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Posts Tagged ‘laurel park sarasota’

The holidays they are approachin’, so we at Laurel Park Management thought we’d pass along info on this weekend’s appropriately themed events and to-do options in case the spirit moves you. Enjoy!

Atomic Holiday Bazaar: December 10-11

Atomic Holiday Bazaar, Sarasota’s original annual Indie Craft Show returns for its 6th year. Shop local with unusual creators of hand made arts and crafts from Florida, the U.S. and as far as Central America! This is a craft show that won’t make you yawn or cringe!

click for more info

Gingerbread Festival: through December 11

Community Youth Development presents the Gingerbread Festival at Westfield Sarasota mall (Macy’s wing), where more than 125 houses created by youth groups, businesses and community organizations will be featured. This year there will also be gingerbread versions of iconic Sarasota landmarks as well as a Iron Chef-style gingerbread house decorating contest performed by professional and youth chefs.

click for more info

3rd Annual SRQ Santa Paws: December 10, 10am-1pm, Five Points Park

Bring your friends, family and four-legged friends to this must-see holiday pet extravaganza. Santa Paws will be available for kitty and canine consultation on Dec. 10 from 10 to 1 at Five Points Park and Santa’s little helpers will be capturing photos of the cutest pets to feature in SRQ: The Best Overall Magazine on Florida’s West Coast.

click for more info

Holiday Splendor at the Payne Mansion, Selby Gardens: through January 2

Marie Selby Botanical Gardens Presents “Holiday Splendor at the Payne Mansion.” The Florida West Coast Chapter of the American Society of Interior Designers (ASID) will expand the scope of its popular Holiday Showhouse in the Mansion for 2011, decking the entire first floor with stunning holiday décor. Talented designers will transform Selby Gardens’ Museum of Botany & the Arts into a glittering Holiday Showhouse, even creating a kitchen on the sun porch.

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The Circle in Uptown Normal, Illinois {pic by Hoerr Shaudt landscape architects}

…and Sarasota’s nowhere on the list! What about Island Park? No Arlington Park? Payne Park got snubbed? Well, it should probably be noted that this ranking was assembled by Planetizen and Project for Public Spaces largely through crowdsourcing, meaning that the results are as much a measure of how vocal a handful of passionate, supportive communities are. Not that there aren’t some great public spaces on the list, starting with the surprise top spot: a traffic circle in Normal, Illinois. Traffic circles, even if they successfully calm and smooth the flow of traffic, are usually dead space. But Normal took on the challenge of bringing dead space to life, and they are justifiably proud of the results.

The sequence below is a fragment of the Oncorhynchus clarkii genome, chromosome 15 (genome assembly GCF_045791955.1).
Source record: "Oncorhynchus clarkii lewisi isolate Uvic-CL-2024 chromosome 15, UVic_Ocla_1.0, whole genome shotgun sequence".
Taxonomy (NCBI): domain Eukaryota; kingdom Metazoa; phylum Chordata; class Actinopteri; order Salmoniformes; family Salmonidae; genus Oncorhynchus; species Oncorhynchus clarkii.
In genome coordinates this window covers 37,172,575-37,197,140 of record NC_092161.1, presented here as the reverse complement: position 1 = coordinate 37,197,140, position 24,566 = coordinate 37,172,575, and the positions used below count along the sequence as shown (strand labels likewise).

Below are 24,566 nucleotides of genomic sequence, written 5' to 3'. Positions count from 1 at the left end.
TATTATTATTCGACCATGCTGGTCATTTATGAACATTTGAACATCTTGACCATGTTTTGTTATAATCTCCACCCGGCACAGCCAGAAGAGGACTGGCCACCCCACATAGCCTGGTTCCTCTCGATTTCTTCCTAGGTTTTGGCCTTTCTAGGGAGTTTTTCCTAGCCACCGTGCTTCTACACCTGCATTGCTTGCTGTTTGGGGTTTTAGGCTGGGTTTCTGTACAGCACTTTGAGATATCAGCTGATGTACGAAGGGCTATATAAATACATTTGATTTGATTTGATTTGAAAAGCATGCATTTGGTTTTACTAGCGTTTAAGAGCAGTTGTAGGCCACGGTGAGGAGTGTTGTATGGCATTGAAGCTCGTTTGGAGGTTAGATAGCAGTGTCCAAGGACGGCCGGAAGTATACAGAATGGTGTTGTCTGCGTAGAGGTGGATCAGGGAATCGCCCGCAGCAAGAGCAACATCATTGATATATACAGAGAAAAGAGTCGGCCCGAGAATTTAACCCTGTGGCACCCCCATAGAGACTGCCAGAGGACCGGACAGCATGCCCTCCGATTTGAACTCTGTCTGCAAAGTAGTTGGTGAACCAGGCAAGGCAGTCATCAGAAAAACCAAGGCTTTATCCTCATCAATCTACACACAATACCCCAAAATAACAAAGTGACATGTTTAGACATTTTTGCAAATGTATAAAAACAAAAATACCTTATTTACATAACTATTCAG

The Circle is a multi-functional public space located in a roundabout that provides community green space, re-circulates storm water into a public fountain and improves traffic circulation. Designed by Hoerr Schaudt landscape architects, the circle creates an energy that draws people together. Located next to the Children’s Discovery Museum, bustling Amtrak station and planned multi-modal transportation center and within walking distance of Illinois State University, the circle creates a micro-community of travelers, patrons, students, professors, families and children as they gather and congregate on their daily journeys.

During the day, the circle is vibrant and alive with children playing in the grassy areas, visitors coming for a place to sit and enjoy an ice cream or friendly picnic back dropped by the charming tree lined streets home to local businesses and shops. It is also the location of many community events, including the annual Sugar Creek Arts and Sweet Corn Blues Festivals, and a farmers market.”

Sarasota has more than its fair share of public spaces, mostly in the form of parks. The three mentioned at the top of this post are standouts, but so are Pioneer Park, Whitaker Gateway, the little pocket park where Mietaw Drive joins Osprey at Hyde Park, and our very own beloved Laurel Park. Streets are also public spaces, and Sarasota has some gems here as well, among them Main Street, Lemon, Cherry Lane, and Hawkins Court. There are also the multi-use recreational paths, or MURPs: one at Island Park and another east of the Trail between Siesta Drive and Webber.

What is your favorite public space in Sarasota? Which local public space needs the most improvement? Which is most ripe for an innovative makeover?

http://www.planetizen.com/toppublicspaces

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The morning sun wakes me. It is warm but no longer carries the burn of summer; the orange light is pleasant, inviting. I wake gradually, as does the dog. The cat is stretched out on the wood floor in a bath of warm light. He half opens a single eye to watch me walk across the apartment and out to the porch, the dog following, but he soon grows bored and returns to his sleep.